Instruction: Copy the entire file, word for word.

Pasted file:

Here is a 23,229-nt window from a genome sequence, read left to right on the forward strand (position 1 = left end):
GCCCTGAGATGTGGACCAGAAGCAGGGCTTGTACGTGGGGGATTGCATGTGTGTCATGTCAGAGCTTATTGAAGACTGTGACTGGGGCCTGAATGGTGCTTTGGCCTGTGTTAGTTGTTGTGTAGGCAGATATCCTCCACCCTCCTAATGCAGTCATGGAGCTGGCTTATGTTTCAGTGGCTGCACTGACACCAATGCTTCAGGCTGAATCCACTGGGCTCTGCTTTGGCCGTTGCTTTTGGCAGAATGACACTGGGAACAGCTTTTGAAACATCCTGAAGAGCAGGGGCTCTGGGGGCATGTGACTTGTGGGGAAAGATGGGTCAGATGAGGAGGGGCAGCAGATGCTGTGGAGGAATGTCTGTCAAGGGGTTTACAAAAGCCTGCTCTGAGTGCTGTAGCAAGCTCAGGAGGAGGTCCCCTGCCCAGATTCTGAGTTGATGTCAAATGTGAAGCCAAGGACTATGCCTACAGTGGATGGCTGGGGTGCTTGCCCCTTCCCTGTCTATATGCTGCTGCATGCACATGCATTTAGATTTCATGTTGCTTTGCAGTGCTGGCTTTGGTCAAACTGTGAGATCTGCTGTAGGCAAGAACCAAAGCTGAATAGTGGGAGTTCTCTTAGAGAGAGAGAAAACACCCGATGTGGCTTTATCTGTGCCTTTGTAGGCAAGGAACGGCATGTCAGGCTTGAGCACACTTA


Here is a 23,229-nt window from a genome sequence, read left to right on the forward strand (position 1 = left end):
GCCCTGAGATGTGGACCAGAAGCAGGGCTTGTACGTGGGGGATTGCATGTGTGTCATGTCAGAGCTTATTGAAGACTGTGACTGGGGCCTGAATGGTGCTTTGGCCTGTGTTAGTTGTTGTGTAGGCAGATATCCTCCACCCTCCTAATGCAGTCATGGAGCTGGCTTATGTTTCAGTGGCTGCACTGACACCAATGCTTCAGGCTGAATCCACTGGGCTCTGCTTTGGCCGTTGCTTTTGGCAGAATGACACTGGGAACAGCTTTTGAAACATCCTGAAGAGCAGGGGCTCTGGGGGCATGTGACTTGTGGGGAAAGATGGGTCAGATGAGGAGGGGCAGCAGATGCTGTGGAGGAATGTCTGTCAAGGGGTTTACAAAAGCCTGCTCTGAGTGCTGTAGCAAGCTCAGGAGGAGGTCCCCTGCCCAGATTCTGAGTTGATGTCAAATGTGAAGCCAAGGACTATGCCTACAGTGGATGGCTGGGGTGCTTGCCCCTTCCCTGTCTATATGCTGCTGCATGCACATGCATTTAGATTTCATGTTGCTTTGCAGTGCTGGCTTTGGTCAAACTGTGAGATCTGCTGTAGGCAAGAACCAAAGCTGAATAGTGGGAGTTCTCTTAGAGAGAGAGAAAACACCCGATGTGGCTTTATCTGTGCCTTTGTAGGCAAGGAACGGCATGTCAGGCTTGAGCACACTTA